The ESOL practitioner is 'idealistically' speaking an individual who understands that their role is crucial in relation to the learner who is in the ESOL grouping of learners in that not only are academic impressions and affects integrated into the instructional practice but as well into the social interaction experiences of the student and other interactional experiences as well. There are many various demographical differences in culture, ethnicity, religiosity, and other familial influence or various other social influences expressed in the group of learner that may be under the instruction of the ESOL practitioner. The Esol practitioner innately knows that if students who are much more culturally, ethnically and racially grouped contains many and various ways or methods of learning fro the student and via instruction then how much more so will this be true to the ESOL learner group.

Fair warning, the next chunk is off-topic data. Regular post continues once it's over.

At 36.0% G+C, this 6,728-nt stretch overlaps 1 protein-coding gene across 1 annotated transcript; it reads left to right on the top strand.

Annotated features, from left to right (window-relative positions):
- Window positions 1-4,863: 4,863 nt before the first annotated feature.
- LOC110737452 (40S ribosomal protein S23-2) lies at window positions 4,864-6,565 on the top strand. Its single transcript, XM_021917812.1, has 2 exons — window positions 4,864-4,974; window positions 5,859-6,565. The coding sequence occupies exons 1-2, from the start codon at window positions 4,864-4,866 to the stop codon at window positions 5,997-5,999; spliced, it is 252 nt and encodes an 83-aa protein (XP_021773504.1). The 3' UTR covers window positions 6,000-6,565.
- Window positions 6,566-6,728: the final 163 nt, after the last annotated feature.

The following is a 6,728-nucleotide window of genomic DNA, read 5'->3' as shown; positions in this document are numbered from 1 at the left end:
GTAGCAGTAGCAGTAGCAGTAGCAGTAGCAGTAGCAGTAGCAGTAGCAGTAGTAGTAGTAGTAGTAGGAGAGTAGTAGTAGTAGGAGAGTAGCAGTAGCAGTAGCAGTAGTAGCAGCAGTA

The ideal ESOL practitioner knows that learning is wired into the brains of the individual learner in many delightful configurations and that one size does not fit-all and is completely a ludicrous approach that seems to be a little too 'pat-of-an-answer' instead of one that is evidence-based. In the report entitled "A Fresh Start" a working group that is chaired by Sir Claus Moser stated that:

"The proposed curriculum should set out, in a logical order, the literacy and numeracy skills every adults needs. Although there will be similarities between this and the national curriculum for schools there are some clear differences.There are major differences between curricula for adults and children ... In general both children and adults become good readers by using a range of learning approaches not necessarily struggling with one method. Teachers need to be prepared to use a range of techniques, In all the standard curriculum will be the uniform base." (Freshstart Working Group Report, 2005)